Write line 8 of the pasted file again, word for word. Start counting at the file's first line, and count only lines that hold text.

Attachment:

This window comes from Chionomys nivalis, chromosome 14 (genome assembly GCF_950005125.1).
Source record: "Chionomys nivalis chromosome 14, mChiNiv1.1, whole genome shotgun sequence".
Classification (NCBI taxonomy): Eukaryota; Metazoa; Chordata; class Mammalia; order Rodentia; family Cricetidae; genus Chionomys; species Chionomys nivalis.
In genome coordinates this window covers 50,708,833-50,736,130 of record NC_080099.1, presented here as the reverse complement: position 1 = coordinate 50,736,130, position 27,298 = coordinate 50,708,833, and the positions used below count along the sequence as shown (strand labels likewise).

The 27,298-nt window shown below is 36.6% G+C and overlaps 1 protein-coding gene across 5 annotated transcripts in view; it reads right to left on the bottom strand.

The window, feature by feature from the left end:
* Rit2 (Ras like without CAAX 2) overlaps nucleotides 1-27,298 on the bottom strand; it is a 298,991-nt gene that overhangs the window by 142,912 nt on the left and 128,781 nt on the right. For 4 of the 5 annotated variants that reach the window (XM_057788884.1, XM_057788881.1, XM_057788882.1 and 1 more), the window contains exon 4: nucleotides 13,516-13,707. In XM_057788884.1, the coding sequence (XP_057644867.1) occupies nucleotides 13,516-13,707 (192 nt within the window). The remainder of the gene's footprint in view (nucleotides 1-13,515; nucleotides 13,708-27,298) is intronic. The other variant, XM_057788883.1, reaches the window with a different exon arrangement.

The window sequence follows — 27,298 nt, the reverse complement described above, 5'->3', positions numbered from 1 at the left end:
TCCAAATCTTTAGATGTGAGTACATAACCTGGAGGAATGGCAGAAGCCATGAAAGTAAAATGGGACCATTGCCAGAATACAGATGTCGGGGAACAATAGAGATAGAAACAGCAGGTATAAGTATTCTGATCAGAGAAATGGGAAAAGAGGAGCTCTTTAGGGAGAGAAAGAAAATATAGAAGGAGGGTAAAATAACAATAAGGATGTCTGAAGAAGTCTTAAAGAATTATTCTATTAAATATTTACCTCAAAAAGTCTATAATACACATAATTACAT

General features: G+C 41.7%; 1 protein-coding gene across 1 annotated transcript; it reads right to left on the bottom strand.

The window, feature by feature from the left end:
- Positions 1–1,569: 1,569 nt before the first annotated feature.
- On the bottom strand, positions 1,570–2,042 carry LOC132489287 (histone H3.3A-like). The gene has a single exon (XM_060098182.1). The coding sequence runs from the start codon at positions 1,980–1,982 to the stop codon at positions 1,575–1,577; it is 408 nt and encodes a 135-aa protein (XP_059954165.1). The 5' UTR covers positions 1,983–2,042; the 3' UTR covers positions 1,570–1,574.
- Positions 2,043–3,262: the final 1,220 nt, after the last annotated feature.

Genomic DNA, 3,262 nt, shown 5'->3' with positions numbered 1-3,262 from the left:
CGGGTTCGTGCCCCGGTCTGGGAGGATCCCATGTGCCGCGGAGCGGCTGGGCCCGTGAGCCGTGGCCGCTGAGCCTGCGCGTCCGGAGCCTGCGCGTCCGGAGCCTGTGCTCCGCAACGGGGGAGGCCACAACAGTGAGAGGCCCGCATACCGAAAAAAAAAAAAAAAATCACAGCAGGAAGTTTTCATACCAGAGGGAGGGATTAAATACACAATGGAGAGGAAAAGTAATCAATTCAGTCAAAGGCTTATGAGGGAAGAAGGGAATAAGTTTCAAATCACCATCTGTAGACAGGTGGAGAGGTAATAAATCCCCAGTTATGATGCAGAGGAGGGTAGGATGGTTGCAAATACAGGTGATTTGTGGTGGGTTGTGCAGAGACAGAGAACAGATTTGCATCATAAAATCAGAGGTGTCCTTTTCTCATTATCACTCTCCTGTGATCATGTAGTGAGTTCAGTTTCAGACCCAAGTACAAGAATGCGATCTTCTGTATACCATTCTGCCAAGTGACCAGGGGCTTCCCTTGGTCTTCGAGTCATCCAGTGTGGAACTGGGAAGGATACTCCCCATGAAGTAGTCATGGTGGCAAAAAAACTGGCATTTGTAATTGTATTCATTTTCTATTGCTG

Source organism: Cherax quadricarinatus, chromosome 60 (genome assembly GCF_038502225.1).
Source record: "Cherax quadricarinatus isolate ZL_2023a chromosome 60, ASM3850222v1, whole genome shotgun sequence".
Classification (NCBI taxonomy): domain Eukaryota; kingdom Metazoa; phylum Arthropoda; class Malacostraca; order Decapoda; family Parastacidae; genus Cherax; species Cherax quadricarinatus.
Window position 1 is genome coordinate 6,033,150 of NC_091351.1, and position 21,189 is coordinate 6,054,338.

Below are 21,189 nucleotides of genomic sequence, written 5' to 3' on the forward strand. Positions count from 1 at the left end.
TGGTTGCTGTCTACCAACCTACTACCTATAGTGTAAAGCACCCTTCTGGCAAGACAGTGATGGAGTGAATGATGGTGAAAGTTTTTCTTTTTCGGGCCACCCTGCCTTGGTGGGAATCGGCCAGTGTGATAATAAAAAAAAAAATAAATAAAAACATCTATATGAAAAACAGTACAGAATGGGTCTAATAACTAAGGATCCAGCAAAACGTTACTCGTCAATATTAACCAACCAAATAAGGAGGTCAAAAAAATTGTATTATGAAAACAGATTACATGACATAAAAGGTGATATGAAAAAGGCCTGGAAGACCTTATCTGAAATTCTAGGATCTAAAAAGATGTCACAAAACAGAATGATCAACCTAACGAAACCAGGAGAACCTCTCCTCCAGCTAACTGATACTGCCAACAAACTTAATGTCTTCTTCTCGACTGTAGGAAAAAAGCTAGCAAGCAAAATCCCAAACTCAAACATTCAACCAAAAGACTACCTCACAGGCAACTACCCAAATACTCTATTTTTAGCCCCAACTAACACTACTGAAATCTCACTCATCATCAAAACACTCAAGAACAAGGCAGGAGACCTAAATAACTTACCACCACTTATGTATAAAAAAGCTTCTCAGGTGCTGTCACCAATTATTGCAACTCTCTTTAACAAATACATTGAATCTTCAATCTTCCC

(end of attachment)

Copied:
The window sequence follows — 27,298 nt, the reverse complement described above, 5'->3', positions numbered from 1 at the left end: